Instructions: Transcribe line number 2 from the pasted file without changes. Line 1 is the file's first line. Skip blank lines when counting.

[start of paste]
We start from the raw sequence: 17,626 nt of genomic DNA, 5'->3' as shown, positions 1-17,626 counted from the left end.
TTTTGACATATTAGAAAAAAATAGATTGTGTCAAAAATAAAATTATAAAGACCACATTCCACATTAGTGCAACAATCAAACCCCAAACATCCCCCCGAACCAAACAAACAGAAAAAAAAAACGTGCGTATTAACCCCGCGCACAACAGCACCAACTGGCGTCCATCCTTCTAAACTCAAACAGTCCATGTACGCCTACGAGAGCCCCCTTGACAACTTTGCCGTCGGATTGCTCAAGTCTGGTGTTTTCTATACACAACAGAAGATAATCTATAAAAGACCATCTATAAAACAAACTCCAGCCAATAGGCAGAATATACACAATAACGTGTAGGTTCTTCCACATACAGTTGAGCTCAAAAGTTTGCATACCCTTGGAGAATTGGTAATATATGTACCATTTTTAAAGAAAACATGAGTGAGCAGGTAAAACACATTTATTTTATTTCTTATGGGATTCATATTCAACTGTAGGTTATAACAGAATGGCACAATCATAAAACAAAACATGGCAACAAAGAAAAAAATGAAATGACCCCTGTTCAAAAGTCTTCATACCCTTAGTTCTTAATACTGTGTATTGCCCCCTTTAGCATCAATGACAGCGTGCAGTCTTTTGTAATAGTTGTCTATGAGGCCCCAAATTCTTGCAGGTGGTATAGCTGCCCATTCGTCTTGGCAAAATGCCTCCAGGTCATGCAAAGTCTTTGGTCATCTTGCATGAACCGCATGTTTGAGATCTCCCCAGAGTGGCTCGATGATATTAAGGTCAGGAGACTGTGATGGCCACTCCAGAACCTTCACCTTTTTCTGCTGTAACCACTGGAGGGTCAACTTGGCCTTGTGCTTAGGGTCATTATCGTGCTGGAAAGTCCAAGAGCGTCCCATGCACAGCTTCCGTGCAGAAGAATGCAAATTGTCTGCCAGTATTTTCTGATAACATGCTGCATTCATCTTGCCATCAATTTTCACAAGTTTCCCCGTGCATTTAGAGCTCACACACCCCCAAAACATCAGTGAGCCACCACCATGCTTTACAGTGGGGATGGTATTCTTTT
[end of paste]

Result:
TTTTGACATATTAGAAAAAAATAGATTGTGTCAAAAATAAAATTATAAAGACCACATTCCACATTAGTGCAACAATCAAACCCCAAACATCCCCCCGAACCAAACAAACAGAAAAAAAAAACGTGCGTATTAACCCCGCGCACAACAGCACCAACTGGCGTCCATCCTTCTAAACTCAAACAGTCCATGTACGCCTACGAGAGCCCCCTTGACAACTTTGCCGTCGGATTGCTCAAGTCTGGTGTTTTCTATACACAACAGAAGATAATCTATAAAAGACCATCTATAAAACAAACTCCAGCCAATAGGCAGAATATACACAATAACGTGTAGGTTCTTCCACATACAGTTGAGCTCAAAAGTTTGCATACCCTTGGAGAATTGGTAATATATGTACCATTTTTAAAGAAAACATGAGTGAGCAGGTAAAACACATTTATTTTATTTCTTATGGGATTCATATTCAACTGTAGGTTATAACAGAATGGCACAATCATAAAACAAAACATGGCAACAAAGAAAAAAATGAAATGACCCCTGTTCAAAAGTCTTCATACCCTTAGTTCTTAATACTGTGTATTGCCCCCTTTAGCATCAATGACAGCGTGCAGTCTTTTGTAATAGTTGTCTATGAGGCCCCAAATTCTTGCAGGTGGTATAGCTGCCCATTCGTCTTGGCAAAATGCCTCCAGGTCATGCAAAGTCTTTGGTCATCTTGCATGAACCGCATGTTTGAGATCTCCCCAGAGTGGCTCGATGATATTAAGGTCAGGAGACTGTGATGGCCACTCCAGAACCTTCACCTTTTTCTGCTGTAACCACTGGAGGGTCAACTTGGCCTTGTGCTTAGGGTCATTATCGTGCTGGAAAGTCCAAGAGCGTCCCATGCACAGCTTCCGTGCAGAAGAATGCAAATTGTCTGCCAGTATTTTCTGATAACATGCTGCATTCATCTTGCCATCAATTTTCACAAGTTTCCCCGTGCATTTAGAGCTCACACACCCCCAAAACATCAGTGAGCCACCACCATGCTTTACAGTGGGGATGGTATTCTTTT